Women's History Month: Why it Matters
Updated: Mar 2
The month of March for horticulturists is a time of anticipation and getting ourselves ready for the bustle of springtime. It's also a time to remember our garden idols and learn about new heroes. This month Women in Horticulture will be posting more historic women in horticulture blogs, doing short interviews with leading women in our industry, and highlighting our up-and-coming professionals.
As I began creating this campaign, I asked myself "Why does Women's History matter?", and more specifically "Why do historic women in horticulture matter?". To answer this, I began by looking into the broader cultural and political context of women in the last 250 years. The top of the timeline below features iconic horticulturists from this period. The bottom highlights key political moments that impacted women's professional and civic roles.
In most parts of the western world in the late 1700's women were governed by what are known as "coverture laws". These laws stated that once a woman was married her husband controlled all legal and property rights of his wife. This made it exceptionally difficult for married women to work, get an education, or petition for divorce. Despite this difficulty, Lady Dalhousie (Christian Ramsay) was still able to have a lasting impact on botanic discoveries across the globe.
Over the next 130 years coverture laws were broken down piece by piece in the United States. By 1900 all states allowed women the right to own property separate from their husbands. Note that both Mary G. Henry and Beatrix Farrand would have had the right to own property in their mid-20s.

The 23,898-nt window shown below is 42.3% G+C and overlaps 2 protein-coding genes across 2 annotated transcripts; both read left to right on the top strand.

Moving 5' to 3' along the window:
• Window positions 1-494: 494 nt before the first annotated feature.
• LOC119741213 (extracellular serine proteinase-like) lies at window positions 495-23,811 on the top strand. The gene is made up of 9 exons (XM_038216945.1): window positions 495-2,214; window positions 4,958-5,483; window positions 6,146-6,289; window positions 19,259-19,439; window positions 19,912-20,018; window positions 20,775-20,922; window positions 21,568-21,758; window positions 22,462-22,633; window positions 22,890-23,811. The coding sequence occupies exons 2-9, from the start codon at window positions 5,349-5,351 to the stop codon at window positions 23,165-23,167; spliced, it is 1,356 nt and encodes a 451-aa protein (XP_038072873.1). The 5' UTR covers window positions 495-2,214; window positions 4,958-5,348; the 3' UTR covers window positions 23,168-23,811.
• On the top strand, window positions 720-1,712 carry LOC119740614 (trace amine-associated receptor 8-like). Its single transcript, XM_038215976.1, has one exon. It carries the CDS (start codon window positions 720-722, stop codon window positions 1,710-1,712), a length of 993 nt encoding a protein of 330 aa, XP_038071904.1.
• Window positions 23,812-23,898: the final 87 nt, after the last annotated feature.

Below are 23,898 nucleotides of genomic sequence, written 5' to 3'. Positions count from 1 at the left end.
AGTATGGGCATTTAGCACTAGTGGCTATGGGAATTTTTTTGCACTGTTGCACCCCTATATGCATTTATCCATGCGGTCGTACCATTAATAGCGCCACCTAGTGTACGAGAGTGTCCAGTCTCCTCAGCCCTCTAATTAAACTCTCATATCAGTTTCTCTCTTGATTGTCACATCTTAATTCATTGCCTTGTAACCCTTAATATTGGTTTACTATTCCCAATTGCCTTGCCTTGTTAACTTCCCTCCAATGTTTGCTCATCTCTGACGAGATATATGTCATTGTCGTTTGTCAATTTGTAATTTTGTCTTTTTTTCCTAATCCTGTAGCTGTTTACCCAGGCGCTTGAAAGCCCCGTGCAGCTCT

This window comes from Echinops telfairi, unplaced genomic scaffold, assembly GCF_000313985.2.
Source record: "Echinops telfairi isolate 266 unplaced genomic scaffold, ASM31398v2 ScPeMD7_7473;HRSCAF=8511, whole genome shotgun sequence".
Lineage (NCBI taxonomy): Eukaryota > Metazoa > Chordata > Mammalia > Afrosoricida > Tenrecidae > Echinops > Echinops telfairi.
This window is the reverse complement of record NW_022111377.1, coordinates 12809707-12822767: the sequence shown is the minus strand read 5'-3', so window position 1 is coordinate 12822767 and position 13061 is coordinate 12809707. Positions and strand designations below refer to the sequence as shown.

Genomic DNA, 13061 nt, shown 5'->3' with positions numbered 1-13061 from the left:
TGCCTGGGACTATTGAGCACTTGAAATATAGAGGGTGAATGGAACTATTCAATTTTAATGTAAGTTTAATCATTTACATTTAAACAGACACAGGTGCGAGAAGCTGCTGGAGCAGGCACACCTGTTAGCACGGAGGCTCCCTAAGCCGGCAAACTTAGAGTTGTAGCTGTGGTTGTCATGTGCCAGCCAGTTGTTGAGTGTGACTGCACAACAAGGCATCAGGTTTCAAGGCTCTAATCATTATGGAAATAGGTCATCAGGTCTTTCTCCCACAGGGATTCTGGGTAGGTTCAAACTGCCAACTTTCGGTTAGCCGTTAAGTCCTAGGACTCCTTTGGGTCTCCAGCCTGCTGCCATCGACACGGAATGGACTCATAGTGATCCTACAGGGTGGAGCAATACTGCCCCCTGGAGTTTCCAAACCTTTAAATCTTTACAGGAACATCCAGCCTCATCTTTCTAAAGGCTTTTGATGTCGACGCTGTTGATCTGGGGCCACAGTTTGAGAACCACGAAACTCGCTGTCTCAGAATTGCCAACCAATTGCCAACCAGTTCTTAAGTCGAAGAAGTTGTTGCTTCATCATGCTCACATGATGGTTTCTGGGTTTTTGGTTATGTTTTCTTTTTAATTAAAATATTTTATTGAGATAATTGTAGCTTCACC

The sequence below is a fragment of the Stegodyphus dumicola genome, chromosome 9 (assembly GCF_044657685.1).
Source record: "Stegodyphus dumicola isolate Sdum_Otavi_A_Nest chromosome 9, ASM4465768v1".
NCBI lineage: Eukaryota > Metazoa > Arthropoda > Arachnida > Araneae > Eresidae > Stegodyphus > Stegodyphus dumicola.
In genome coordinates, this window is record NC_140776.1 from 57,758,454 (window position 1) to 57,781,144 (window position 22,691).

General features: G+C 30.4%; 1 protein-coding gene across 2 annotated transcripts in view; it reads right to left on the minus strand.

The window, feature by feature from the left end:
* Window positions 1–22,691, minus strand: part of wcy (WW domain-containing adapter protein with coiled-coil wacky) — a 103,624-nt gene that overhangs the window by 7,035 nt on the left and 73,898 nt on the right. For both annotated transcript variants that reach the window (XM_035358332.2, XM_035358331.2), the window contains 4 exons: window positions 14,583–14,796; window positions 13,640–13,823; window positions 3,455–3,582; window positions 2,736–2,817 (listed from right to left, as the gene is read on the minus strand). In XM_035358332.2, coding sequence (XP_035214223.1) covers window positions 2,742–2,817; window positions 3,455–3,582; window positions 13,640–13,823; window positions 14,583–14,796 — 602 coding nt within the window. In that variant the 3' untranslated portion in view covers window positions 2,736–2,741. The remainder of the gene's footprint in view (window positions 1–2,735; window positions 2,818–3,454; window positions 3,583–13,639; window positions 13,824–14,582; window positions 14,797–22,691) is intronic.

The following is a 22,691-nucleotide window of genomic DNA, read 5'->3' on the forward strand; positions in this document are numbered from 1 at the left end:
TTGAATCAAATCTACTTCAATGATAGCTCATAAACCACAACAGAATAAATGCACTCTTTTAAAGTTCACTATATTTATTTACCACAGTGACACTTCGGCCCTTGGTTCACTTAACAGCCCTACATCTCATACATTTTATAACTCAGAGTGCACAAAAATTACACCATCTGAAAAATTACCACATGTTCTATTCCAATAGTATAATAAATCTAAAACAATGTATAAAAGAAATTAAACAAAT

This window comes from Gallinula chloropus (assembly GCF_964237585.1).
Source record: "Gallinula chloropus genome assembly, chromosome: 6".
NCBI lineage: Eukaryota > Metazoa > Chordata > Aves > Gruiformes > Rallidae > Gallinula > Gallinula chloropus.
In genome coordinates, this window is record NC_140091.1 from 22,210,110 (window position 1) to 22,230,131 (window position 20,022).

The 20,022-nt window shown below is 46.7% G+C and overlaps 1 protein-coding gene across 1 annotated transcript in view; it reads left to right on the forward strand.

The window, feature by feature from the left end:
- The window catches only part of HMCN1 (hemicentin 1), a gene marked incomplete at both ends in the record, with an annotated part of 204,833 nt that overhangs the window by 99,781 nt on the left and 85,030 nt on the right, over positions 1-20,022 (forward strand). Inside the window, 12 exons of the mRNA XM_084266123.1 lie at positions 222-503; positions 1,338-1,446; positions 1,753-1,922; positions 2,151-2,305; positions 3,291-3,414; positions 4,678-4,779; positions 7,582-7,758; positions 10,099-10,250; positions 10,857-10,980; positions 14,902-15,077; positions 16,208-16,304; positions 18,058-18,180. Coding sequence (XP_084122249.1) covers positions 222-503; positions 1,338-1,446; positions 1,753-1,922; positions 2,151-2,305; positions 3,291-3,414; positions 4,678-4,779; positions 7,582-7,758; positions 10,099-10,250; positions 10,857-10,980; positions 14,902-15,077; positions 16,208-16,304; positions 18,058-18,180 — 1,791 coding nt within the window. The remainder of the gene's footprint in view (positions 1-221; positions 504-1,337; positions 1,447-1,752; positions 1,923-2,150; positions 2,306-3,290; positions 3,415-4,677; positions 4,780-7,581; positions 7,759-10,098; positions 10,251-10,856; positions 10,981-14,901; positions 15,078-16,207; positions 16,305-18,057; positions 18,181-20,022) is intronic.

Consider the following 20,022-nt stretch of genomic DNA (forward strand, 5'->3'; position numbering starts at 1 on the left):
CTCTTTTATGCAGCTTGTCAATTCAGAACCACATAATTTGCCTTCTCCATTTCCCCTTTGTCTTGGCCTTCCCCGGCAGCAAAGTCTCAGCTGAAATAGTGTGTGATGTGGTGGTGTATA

In 1866 a petition to amend the U.S. constitution allowing women the right to vote was introduced. It wasn't until 1920 that the constitution was actually amended. This meant that the last four women on the timeline all were granted the right to vote during their lifetime. Polly Hill and Pamela Copeland would have been young teenagers when the 19th amendment was passed. In their mid-lives the Equal Pay Act would be passed, and finally in 1974 both women would be granted the right to open a line of credit independently.
During this time period, women were not only contributing to horticulture and botany in significant ways they were also doing so despite the increased social and political barriers inflicted on their gender. Their male peers operated in a society built predominantly for male success, and still these extraordinary women took on the challenges and questions of their day.
Women's rights have come a long way since coverture laws, but there are still barriers to overcome. The pay-gap is still a well-documented issue (read more about it here). Reproductive Rights are in a tumultuous place across the United States. Access to all aspects of healthcare are still not available to everyone. The Family and Medical Leave Act, although incredible for its time, still does not guarantee paid maternity or paternity leave. Thankfully, we as a society are discussing these issues and having conversations about traditional gender norms. It is our hope that by highlighting the stories of women both past and present that we will help to create positive change.
We hope you will tune into this blog as we share women's stories. You are also invited to volunteer with Women in Hort at Wyck Historic House on March 11th to honor the long history of women that have contributed to that site.
Happy Women's History Month!